#ASAE21 Game Changer: Curiosity Is Key
Dr. Moogega Cooper—a real-life “Guardian of the Galaxy”—was the planetary protection lead of the famed NASA 2020 Mars mission. Making room for failure, staying curious, and celebrating diversity have all shaped her success as a leader.
It turns out that maintaining a childlike curiosity is a great way to prepare for a mission to Mars. Especially when it’s one with a rover called “Curiosity.” A lot of what happened on NASA’s 2020 Mars mission, which touched down on the red planet February 18, might not have occurred without innate curiosity about what it would look like to enter, descend, and land on Mars—and to imagine what it would take to get a helicopter to fly on another planet.
“It all ties back to letting that inner child run free,” says Dr. Moogega Cooper, lead planetary protection engineer for Mars 2020, and part of NASA’s Jet Propulsion Laboratory (JPL). Cooper, a speaker at the 2021 ASAE Annual Meeting, will offer her insights on leadership during her Game Changer speech on August 17.
Don’t Be Afraid to Fail
It’s not always easy—or intuitive—to let an inner child run free. Something could break, malfunction, or just not go as planned, which is probably why a lot of organizations are risk-averse. “You don’t want to fail so much that your company goes under,” Cooper says. But on the JPL team, she has flourished in an atmosphere where ideas are incubated and grown. “There’s an infrastructure that allows for failure,” she says.
In the mission to Mars, the ideas the team brought to the table, as long as they didn’t take away from the mission objectives—looking for signs of past life and preparing for humans—were all part of findings that would do no harm to the primary mission, she says. “If it fails, it fails. Just don’t crash into our rover and affect the ability of what we are going to do,” she says.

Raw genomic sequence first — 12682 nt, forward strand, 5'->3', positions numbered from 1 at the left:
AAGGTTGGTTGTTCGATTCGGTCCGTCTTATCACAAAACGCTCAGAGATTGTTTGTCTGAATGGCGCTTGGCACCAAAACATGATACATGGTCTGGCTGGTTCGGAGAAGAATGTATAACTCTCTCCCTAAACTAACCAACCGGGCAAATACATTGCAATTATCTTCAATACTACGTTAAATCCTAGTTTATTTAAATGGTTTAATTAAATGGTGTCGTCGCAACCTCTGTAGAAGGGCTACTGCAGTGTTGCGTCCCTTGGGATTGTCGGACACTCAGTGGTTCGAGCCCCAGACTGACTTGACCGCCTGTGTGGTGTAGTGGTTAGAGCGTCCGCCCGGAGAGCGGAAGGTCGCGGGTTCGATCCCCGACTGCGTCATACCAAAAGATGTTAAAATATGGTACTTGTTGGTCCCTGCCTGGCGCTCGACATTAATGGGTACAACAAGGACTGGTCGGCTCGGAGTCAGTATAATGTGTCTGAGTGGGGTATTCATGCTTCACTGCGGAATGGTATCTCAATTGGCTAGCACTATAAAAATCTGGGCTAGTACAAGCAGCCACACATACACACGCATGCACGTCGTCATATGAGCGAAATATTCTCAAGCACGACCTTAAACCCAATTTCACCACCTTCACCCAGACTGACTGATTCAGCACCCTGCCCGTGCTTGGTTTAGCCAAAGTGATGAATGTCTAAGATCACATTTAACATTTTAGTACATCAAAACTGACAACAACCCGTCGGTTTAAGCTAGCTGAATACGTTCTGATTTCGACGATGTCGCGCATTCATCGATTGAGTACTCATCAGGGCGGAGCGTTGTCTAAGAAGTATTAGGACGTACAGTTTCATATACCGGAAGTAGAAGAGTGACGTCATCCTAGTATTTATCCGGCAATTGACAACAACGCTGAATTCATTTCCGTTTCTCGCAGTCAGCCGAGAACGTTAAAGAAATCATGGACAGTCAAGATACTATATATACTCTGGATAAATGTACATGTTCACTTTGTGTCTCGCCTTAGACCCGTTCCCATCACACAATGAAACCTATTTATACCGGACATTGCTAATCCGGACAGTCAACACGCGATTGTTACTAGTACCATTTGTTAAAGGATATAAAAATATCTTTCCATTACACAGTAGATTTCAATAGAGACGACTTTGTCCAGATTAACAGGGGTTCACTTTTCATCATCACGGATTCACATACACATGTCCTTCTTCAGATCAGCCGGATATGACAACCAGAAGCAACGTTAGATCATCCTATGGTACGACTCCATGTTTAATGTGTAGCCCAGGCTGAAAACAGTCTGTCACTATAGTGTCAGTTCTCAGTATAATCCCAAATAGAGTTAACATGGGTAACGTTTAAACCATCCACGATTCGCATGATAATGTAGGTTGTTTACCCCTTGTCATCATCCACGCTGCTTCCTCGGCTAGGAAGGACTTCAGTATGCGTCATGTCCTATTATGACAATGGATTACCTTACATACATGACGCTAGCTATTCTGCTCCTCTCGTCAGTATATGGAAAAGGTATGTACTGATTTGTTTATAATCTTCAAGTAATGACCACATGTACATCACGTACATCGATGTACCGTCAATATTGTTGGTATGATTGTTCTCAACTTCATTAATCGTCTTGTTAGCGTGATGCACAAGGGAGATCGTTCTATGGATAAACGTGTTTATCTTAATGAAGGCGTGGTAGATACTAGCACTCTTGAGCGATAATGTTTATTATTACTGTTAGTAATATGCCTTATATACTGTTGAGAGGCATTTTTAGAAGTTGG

So how do you keep that elusive inner child alive? “One big thing that does it is the company culture,” Cooper says. She credits JPL with providing a collegial atmosphere where people are allowed to have creative ideas and it’s OK to ask “dumb questions.” Working in a place that permits ideas to soar nurtures that inner child. Because organizations on the opposite end of the spectrum, she says, can have cultures that “kill that inner childlike curiosity.”
Cooper was not always curious about space—or math, or science. By her own admission, she was “horrible” at those subjects. But in fifth grade, she rented the first video of Carl Sagan’s Cosmos. In that series, he broke down the most complicated astrophysics principles in a way a fifth-grader could understand. She had an epiphany and realized, “This is why science is so cool!”
Diversity Is an Advantage
She credits her own diverse background for shaping her appreciation for diversity and inclusion in a broader sense. Her father, born in 1925, is from Georgia and served in World War II. Her mother is from South Korea. For her Ph.D. dissertation defense, instead of bringing in cookies and coffee for the board, she decided to bring food from her own culture: Seoul food and soul food, she says.
In her current setting, having a diverse team with various backgrounds is an advantage because they not only bring what they learned in school, they also bring a unique perspective, based on all the different ways they were raised. “If you bring someone from a different culture and background who solves problems in a completely different way, now you have 10 ways to tackle a problem instead of the same-old, same-old,” she says.
It Pays to Persevere
The Curiosity rover found that not only were there persistent signs of water, but that the environment was also habitable and could have sustained life, if it did exist. Without the freedom of curiosity to set the stage for that, it would not have been possible to take samples and look for ancient signs of life. That curiosity allowed the team to think not only outside the box, but the stratosphere—and beyond. The perseverance and fearlessness paid off.
“This gets us intriguingly closer to possibly answering the big question,” Cooper says, “Are we alone in this universe?”
Dr. Moogega Cooper. (Handout photo)